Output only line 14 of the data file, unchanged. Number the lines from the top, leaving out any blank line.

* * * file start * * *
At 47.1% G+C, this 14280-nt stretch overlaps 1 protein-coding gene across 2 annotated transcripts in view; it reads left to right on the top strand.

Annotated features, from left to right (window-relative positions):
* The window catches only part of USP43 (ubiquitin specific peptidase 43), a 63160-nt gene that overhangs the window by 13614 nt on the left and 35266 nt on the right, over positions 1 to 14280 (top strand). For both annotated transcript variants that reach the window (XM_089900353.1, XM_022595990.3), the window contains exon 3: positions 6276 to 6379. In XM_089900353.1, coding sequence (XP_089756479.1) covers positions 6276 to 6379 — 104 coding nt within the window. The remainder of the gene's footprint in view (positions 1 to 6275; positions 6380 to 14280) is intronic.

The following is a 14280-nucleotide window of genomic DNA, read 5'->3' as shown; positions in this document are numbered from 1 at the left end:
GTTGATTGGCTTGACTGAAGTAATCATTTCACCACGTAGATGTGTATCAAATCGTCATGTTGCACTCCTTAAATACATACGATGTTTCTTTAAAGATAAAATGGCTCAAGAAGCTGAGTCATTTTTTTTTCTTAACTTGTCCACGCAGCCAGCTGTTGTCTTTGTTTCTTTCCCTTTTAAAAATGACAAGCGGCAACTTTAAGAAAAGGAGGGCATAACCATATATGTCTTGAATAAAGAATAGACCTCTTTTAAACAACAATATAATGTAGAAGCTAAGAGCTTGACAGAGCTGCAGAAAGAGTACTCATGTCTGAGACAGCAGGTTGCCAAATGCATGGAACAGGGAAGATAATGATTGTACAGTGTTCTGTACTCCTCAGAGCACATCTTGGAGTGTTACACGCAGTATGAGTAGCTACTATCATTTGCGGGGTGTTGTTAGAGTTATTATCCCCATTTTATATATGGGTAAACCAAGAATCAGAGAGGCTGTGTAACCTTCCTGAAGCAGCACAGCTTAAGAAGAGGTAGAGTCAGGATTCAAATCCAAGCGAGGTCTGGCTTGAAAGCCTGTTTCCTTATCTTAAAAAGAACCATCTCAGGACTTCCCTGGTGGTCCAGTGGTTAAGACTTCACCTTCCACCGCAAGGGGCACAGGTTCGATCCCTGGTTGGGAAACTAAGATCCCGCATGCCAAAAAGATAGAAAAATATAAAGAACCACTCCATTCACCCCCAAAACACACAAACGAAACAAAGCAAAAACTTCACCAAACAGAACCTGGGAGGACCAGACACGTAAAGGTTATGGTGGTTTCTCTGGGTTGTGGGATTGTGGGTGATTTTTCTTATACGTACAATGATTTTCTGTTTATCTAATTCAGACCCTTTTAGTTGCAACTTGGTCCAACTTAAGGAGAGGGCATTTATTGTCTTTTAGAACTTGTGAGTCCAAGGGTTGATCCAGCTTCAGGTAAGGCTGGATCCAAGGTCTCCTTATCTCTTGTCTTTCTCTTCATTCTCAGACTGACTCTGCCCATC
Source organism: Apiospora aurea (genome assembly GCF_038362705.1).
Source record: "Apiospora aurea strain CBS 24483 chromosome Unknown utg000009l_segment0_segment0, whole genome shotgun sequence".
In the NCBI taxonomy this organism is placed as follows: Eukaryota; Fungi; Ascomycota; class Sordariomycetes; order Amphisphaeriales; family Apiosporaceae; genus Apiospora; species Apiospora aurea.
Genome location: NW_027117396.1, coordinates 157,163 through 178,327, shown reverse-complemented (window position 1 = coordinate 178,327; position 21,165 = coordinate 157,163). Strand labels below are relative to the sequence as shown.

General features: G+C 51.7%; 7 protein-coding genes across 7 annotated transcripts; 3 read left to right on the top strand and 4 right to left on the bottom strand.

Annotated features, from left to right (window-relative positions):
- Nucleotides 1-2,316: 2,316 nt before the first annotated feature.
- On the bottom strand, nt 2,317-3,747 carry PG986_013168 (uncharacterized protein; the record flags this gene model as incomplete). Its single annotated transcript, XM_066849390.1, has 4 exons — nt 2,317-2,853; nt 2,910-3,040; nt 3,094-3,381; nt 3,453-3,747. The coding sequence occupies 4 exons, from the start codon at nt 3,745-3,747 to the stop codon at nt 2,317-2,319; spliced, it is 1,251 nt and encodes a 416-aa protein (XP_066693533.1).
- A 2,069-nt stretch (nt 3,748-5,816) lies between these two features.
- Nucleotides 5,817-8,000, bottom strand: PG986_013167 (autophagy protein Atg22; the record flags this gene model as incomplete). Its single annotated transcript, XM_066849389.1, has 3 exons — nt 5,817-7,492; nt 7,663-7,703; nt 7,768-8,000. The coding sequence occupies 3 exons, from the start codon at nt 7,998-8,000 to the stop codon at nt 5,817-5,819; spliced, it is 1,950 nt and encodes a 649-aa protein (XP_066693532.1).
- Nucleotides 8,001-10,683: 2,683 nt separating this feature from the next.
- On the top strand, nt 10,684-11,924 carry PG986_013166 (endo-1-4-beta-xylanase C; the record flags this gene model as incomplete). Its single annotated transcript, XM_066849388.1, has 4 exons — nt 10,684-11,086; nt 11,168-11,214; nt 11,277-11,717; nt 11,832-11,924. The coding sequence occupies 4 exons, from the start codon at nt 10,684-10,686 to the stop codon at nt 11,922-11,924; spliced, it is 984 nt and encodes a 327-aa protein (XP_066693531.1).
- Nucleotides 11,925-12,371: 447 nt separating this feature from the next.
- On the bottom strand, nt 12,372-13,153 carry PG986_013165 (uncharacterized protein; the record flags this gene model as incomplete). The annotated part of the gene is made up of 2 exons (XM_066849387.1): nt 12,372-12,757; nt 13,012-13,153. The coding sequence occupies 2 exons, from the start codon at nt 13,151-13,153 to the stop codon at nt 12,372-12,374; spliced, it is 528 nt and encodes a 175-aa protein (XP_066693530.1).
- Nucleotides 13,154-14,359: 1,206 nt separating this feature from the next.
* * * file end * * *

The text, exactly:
- A 2,069-nt stretch (nt 3,748-5,816) lies between these two features.